Post­ed by Nat Bern­stein

It took oppo­site jour­neys for a moth­er and daugh­ter to each find them­selves at the start of their adult lives: one need­ed to leave France to dis­cov­er her­self; the oth­er need­ed to return to Paris to dis­cov­er her fam­i­ly — the side that didn’t have deal­ings with the Nazis. They occa­sion­al­ly trad­ed goods with the Nazis,” as her grand­moth­er insists.

The oth­er side, as you may have guessed, is immor­tal­ized in the three-vol­ume graph­ic mem­oir Maus: A Survivor’s Tale. Lest you think I’m going on a car­toon­ist craze after last week’s fea­ture, Nad­ja Spiegelman’s mem­oir has lit­tle to say about her father or his work. Instead, I’m Sup­posed to Pro­tect from All This is about the rela­tion­ship between Nad­ja and her moth­er, New York­er art direc­tor Françoise Mouly, strained by the echoes of Mouly’s own upbring­ing between two eccen­tric par­ents and the fam­i­lies that raised them, in turn.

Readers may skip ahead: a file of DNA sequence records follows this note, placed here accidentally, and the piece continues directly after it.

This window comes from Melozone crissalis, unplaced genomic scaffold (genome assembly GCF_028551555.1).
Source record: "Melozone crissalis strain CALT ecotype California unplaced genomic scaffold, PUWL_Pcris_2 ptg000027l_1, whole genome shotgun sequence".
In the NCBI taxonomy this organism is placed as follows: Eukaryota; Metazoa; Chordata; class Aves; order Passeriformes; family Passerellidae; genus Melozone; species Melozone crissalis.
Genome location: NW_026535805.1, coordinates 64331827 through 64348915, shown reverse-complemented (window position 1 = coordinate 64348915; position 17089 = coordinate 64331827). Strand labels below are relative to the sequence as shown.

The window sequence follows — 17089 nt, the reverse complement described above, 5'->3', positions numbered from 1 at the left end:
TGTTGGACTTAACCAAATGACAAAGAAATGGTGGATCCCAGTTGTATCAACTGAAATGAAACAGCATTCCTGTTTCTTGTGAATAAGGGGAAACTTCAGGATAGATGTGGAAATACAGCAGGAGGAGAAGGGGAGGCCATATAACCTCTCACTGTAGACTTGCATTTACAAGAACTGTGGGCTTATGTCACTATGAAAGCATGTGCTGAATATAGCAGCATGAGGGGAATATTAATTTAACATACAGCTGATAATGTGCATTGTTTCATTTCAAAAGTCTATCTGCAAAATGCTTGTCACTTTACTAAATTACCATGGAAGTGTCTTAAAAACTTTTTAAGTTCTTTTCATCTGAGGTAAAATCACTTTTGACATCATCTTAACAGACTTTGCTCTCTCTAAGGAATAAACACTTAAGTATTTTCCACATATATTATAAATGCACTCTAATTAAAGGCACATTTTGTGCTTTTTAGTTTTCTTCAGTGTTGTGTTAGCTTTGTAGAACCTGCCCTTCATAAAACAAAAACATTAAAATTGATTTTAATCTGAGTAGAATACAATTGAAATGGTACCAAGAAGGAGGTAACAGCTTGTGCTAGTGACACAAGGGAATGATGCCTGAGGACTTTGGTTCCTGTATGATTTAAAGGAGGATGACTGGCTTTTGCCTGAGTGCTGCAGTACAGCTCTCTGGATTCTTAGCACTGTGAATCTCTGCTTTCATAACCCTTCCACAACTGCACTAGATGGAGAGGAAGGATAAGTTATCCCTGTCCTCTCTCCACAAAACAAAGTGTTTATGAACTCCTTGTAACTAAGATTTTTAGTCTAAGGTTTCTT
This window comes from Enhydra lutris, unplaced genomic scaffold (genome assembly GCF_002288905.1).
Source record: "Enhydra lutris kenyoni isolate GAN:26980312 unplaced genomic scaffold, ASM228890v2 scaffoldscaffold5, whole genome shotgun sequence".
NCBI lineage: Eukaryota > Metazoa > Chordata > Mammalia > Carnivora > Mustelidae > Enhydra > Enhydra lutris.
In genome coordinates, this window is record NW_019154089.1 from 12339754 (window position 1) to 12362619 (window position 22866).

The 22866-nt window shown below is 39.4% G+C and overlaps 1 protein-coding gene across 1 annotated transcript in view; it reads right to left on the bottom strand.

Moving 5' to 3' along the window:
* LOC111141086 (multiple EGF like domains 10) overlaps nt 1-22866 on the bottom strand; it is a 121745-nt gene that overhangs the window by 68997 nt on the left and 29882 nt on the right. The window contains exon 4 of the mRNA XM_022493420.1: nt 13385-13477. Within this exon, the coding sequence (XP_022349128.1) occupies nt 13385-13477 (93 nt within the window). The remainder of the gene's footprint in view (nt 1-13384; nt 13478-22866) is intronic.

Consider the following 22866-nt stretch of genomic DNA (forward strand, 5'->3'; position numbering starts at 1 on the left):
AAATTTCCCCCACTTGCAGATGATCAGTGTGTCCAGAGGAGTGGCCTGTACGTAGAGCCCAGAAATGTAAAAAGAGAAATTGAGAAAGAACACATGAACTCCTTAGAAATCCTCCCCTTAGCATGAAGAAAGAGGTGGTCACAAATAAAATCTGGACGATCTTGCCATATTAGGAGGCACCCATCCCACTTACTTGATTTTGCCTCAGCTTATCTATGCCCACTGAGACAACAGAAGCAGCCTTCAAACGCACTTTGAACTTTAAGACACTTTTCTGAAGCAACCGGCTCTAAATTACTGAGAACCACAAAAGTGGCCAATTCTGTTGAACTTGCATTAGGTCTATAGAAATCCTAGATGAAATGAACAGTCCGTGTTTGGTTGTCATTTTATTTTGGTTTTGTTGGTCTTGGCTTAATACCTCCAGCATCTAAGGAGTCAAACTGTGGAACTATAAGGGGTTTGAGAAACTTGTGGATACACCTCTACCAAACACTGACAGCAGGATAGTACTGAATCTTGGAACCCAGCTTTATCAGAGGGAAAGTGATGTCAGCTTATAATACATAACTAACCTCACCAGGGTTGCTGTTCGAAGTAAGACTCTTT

Relat­ed Content:

Nat Bern­stein is the for­mer Man­ag­er of Dig­i­tal Con­tent & Media, JBC Net­work Coor­di­na­tor, and Con­tribut­ing Edi­tor at the Jew­ish Book Coun­cil and a grad­u­ate of Hamp­shire College.